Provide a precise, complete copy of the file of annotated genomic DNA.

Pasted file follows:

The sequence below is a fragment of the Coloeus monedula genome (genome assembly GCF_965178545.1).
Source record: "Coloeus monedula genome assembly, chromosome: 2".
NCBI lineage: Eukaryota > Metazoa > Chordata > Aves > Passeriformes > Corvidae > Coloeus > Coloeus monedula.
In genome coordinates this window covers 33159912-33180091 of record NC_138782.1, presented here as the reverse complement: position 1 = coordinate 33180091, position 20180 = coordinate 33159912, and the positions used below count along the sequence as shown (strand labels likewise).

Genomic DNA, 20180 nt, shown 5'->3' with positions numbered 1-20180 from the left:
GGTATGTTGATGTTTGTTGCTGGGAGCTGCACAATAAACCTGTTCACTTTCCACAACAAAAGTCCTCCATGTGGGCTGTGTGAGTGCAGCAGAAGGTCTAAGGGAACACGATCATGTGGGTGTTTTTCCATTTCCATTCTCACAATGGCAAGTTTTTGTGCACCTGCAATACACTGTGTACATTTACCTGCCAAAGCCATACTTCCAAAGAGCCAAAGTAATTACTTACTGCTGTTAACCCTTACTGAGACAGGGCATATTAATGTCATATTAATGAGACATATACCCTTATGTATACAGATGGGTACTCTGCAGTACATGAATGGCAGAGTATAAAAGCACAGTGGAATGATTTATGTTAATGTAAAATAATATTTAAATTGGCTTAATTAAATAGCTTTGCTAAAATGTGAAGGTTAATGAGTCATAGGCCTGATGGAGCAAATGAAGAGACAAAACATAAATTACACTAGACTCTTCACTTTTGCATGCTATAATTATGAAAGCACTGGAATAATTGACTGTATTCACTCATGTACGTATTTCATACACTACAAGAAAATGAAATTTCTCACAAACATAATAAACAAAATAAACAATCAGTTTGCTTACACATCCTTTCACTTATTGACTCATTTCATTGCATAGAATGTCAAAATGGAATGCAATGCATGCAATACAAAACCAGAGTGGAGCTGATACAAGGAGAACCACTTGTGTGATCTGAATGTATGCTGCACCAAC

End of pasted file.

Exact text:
The sequence below is a fragment of the Coloeus monedula genome (genome assembly GCF_965178545.1).
Source record: "Coloeus monedula genome assembly, chromosome: 2".
NCBI lineage: Eukaryota > Metazoa > Chordata > Aves > Passeriformes > Corvidae > Coloeus > Coloeus monedula.
In genome coordinates this window covers 33159912-33180091 of record NC_138782.1, presented here as the reverse complement: position 1 = coordinate 33180091, position 20180 = coordinate 33159912, and the positions used below count along the sequence as shown (strand labels likewise).

Genomic DNA, 20180 nt, shown 5'->3' with positions numbered 1-20180 from the left:
GGTATGTTGATGTTTGTTGCTGGGAGCTGCACAATAAACCTGTTCACTTTCCACAACAAAAGTCCTCCATGTGGGCTGTGTGAGTGCAGCAGAAGGTCTAAGGGAACACGATCATGTGGGTGTTTTTCCATTTCCATTCTCACAATGGCAAGTTTTTGTGCACCTGCAATACACTGTGTACATTTACCTGCCAAAGCCATACTTCCAAAGAGCCAAAGTAATTACTTACTGCTGTTAACCCTTACTGAGACAGGGCATATTAATGTCATATTAATGAGACATATACCCTTATGTATACAGATGGGTACTCTGCAGTACATGAATGGCAGAGTATAAAAGCACAGTGGAATGATTTATGTTAATGTAAAATAATATTTAAATTGGCTTAATTAAATAGCTTTGCTAAAATGTGAAGGTTAATGAGTCATAGGCCTGATGGAGCAAATGAAGAGACAAAACATAAATTACACTAGACTCTTCACTTTTGCATGCTATAATTATGAAAGCACTGGAATAATTGACTGTATTCACTCATGTACGTATTTCATACACTACAAGAAAATGAAATTTCTCACAAACATAATAAACAAAATAAACAATCAGTTTGCTTACACATCCTTTCACTTATTGACTCATTTCATTGCATAGAATGTCAAAATGGAATGCAATGCATGCAATACAAAACCAGAGTGGAGCTGATACAAGGAGAACCACTTGTGTGATCTGAATGTATGCTGCACCAAC